Prior to the major, the team worked on new strategies and drafts, including Alchemist-based compositions. Having the ability to switch it up and play a defensive style helped Ad Finem win a couple times, according to Apostolos. Against the giants of Boston, it certainly helped. An Alchemist draft was what beat Newbee, securing the Game 3 upset that launched Ad Finem's climb through the bracket.

But Ad Finem is still known as an aggressive, fast team, and in that sense, Apostolos is the spearhead of the team's offensive.

New role for supports

Apostolos made a name for himself on several heroes at the major. Whether it was his Bounty Hunter picking off another courier, the Mirana that completely shut down lanes and rotations or an Earthshaker making the final swing of the game, Apostolos displayed clever rotations and unabashed aggression.

A greater shift in Dota 2 has been taking place for a while now, where four-role supports babysit less and become playmakers in their own right. OG's Jesse "JerAx" Vainikka, Virtus.Pro's Ilya "Lil" Ilyuk and EG's Ludwig "Zai" Wahlberg are examples of players using this new tactic, as is Apostolos. Discussing the likes of Ilyuk, Apostolos went into more detail on the expanding roles of four-role supports.

"[Ilyuk] is really good, mechanically skilled, and they know he's going to have an impact on the game," Apostolos said. "Same as us, but we don't give so much farm. Sometimes, like with Mirana, I'm going to farm a lot and become a core, and sometimes I'm going to be a nuisance as the enemy team, annoy them as much as I possibly can and delay them."

Across multiple games, Apostolos elicited cheers from the crowd, picking off couriers and punishing cores who thought they could jungle safely on their side of the river. Preventing teams from getting items that could combat Ad Finem's aggression, Apostolos made use of mobile, less cool down-reliant heroes to pressure complacent farmers in a play style he believes is being shaped by the ever-changing meta.

"It's the game enabling us to really become a core and become a threat," he said. "If you're really good at your position, you should be able to become a threat, even if you're a four position or a five or whatever."

Learning the new patch

Two European teams stood at the top of the Dota pantheon in Boston. Although OG took home their third major victory, Ad Finem dealt incredible damage to the old guard of the EU scene on their way to the top, surmounting Team Liquid and Team Secret in the qualifiers -- two teams that would have been greatly favored prior to The International 6.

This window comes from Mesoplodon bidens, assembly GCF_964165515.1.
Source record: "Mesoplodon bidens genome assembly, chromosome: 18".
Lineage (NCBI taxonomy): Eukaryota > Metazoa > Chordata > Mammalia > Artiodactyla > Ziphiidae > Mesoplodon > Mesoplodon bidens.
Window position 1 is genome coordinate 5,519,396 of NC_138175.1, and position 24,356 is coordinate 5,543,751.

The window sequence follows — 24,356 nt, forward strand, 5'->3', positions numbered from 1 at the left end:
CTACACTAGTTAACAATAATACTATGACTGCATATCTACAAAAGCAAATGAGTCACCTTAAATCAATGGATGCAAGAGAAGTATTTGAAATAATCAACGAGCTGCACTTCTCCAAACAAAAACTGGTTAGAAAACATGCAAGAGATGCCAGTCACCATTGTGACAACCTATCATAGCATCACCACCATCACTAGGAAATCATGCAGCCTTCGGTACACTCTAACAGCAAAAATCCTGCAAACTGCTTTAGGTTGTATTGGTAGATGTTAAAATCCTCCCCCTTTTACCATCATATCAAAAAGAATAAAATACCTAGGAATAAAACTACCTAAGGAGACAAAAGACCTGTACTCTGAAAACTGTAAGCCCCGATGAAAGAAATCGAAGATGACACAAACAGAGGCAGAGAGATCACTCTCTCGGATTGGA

"... even though we're second and I'm really proud of what we did, our goal is becoming the best team. So I'm still not 100 percent satisfied with what we did."

Verros "Maybe Next Time" Apostolos

"There's definitely been a switch of power," Apostolos said. "It's not like it used to be. Another reason why that is, is that for the next major, there's going to be a different major qualifier for CIS and Europe. Teams with guaranteed spots before now are going to have to fight for it."

While those powerhouse squads that fell in the Boston qualifiers are working on new rosters, Ad Finem will stay intact for the coming spring major in Kiev.

"I don't think it crossed anybody's mind," Apostolos said. "We've stuck through so much together, so many disappointing losses, right on the verge of qualifying. We didn't think of disbanding or switching players then, so why would we ever do that now?"

Instead, the Greek squad will head back to the lab. A new Dota patch means a great deal of homework needs to be done, though Apostolos said he will take some time to spend with family, friends and his girlfriend. Still, the patch is flitting around his mind.

"When you get away from the game, at least for me, I have even more thirst to play," Apostolos said. "Now I'm gonna start grinding a lot, have even more will to start playing and find out how the patch works, to try everything out."

A great deal of work will be required for Ad Finem to get their legs in the new patch. According to Apostolos, a player needs to play at least 300 public games to find out at least the first 30 percent of how the metagame is shaping up in a new patch. The team's goal will be to do their homework and then reconvene to start working out the other 70 percent.

"Then we have to come together and discuss, theorycraft a lot and play a lot of different strategies," Apostolos said. "But most of all, I believe that now that we saw what it's like to play against the top teams in front of a big crowd and seen how it is, we should stay humble. And secondly, we should strive to get back on that stage and next time become the winners -- instead of second place."